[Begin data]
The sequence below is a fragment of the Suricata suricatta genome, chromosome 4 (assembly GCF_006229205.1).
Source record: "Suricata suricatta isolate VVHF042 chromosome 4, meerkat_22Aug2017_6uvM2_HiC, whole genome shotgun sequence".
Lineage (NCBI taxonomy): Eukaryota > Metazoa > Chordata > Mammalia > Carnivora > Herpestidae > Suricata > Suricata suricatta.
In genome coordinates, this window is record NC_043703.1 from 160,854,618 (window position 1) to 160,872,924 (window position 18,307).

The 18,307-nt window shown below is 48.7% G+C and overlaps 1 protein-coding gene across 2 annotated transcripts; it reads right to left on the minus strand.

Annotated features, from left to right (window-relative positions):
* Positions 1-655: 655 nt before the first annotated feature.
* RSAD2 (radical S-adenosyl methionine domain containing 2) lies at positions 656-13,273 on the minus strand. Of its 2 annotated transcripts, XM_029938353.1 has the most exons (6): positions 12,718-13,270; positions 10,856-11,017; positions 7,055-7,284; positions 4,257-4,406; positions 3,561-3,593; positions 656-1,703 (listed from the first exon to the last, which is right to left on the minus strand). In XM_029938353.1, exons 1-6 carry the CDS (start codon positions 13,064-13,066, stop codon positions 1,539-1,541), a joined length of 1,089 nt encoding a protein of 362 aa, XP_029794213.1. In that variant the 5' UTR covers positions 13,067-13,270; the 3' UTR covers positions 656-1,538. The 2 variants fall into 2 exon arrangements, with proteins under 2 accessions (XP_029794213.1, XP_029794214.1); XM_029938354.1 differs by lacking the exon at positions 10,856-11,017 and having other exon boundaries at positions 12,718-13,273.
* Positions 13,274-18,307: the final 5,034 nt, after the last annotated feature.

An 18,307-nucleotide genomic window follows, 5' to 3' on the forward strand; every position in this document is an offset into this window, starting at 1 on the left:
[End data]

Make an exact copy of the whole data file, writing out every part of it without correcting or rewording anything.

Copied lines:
The sequence below is a fragment of the Suricata suricatta genome, chromosome 4 (assembly GCF_006229205.1).
Source record: "Suricata suricatta isolate VVHF042 chromosome 4, meerkat_22Aug2017_6uvM2_HiC, whole genome shotgun sequence".
Lineage (NCBI taxonomy): Eukaryota > Metazoa > Chordata > Mammalia > Carnivora > Herpestidae > Suricata > Suricata suricatta.
In genome coordinates, this window is record NC_043703.1 from 160,854,618 (window position 1) to 160,872,924 (window position 18,307).

The 18,307-nt window shown below is 48.7% G+C and overlaps 1 protein-coding gene across 2 annotated transcripts; it reads right to left on the minus strand.

Annotated features, from left to right (window-relative positions):
* Positions 1-655: 655 nt before the first annotated feature.
* RSAD2 (radical S-adenosyl methionine domain containing 2) lies at positions 656-13,273 on the minus strand. Of its 2 annotated transcripts, XM_029938353.1 has the most exons (6): positions 12,718-13,270; positions 10,856-11,017; positions 7,055-7,284; positions 4,257-4,406; positions 3,561-3,593; positions 656-1,703 (listed from the first exon to the last, which is right to left on the minus strand). In XM_029938353.1, exons 1-6 carry the CDS (start codon positions 13,064-13,066, stop codon positions 1,539-1,541), a joined length of 1,089 nt encoding a protein of 362 aa, XP_029794213.1. In that variant the 5' UTR covers positions 13,067-13,270; the 3' UTR covers positions 656-1,538. The 2 variants fall into 2 exon arrangements, with proteins under 2 accessions (XP_029794213.1, XP_029794214.1); XM_029938354.1 differs by lacking the exon at positions 10,856-11,017 and having other exon boundaries at positions 12,718-13,273.
* Positions 13,274-18,307: the final 5,034 nt, after the last annotated feature.

An 18,307-nucleotide genomic window follows, 5' to 3' on the forward strand; every position in this document is an offset into this window, starting at 1 on the left: